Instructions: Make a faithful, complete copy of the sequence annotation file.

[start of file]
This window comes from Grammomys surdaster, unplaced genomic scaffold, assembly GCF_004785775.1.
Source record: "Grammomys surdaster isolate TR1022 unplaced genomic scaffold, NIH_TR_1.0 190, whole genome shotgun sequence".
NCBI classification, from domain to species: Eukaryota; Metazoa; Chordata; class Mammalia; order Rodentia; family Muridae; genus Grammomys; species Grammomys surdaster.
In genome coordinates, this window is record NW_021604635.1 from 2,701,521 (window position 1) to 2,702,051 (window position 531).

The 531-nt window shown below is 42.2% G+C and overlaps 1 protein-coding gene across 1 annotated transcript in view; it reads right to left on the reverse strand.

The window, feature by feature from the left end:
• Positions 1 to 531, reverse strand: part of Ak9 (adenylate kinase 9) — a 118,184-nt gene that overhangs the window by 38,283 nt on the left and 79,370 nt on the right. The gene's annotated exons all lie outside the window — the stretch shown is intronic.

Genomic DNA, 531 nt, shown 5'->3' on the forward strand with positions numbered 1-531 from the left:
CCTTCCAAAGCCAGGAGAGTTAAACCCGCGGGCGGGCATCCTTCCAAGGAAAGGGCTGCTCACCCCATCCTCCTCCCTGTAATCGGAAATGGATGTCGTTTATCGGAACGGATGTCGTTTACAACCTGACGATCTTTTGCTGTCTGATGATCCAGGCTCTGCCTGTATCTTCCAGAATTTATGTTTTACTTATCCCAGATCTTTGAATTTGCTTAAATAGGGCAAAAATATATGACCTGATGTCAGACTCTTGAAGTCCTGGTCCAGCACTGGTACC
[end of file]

This window comes from Grammomys surdaster, unplaced genomic scaffold, assembly GCF_004785775.1.
Source record: "Grammomys surdaster isolate TR1022 unplaced genomic scaffold, NIH_TR_1.0 190, whole genome shotgun sequence".
NCBI classification, from domain to species: Eukaryota; Metazoa; Chordata; class Mammalia; order Rodentia; family Muridae; genus Grammomys; species Grammomys surdaster.
In genome coordinates, this window is record NW_021604635.1 from 2,701,521 (window position 1) to 2,702,051 (window position 531).

The 531-nt window shown below is 42.2% G+C and overlaps 1 protein-coding gene across 1 annotated transcript in view; it reads right to left on the reverse strand.

The window, feature by feature from the left end:
• Positions 1 to 531, reverse strand: part of Ak9 (adenylate kinase 9) — a 118,184-nt gene that overhangs the window by 38,283 nt on the left and 79,370 nt on the right. The gene's annotated exons all lie outside the window — the stretch shown is intronic.

Genomic DNA, 531 nt, shown 5'->3' on the forward strand with positions numbered 1-531 from the left:
CCTTCCAAAGCCAGGAGAGTTAAACCCGCGGGCGGGCATCCTTCCAAGGAAAGGGCTGCTCACCCCATCCTCCTCCCTGTAATCGGAAATGGATGTCGTTTATCGGAACGGATGTCGTTTACAACCTGACGATCTTTTGCTGTCTGATGATCCAGGCTCTGCCTGTATCTTCCAGAATTTATGTTTTACTTATCCCAGATCTTTGAATTTGCTTAAATAGGGCAAAAATATATGACCTGATGTCAGACTCTTGAAGTCCTGGTCCAGCACTGGTACC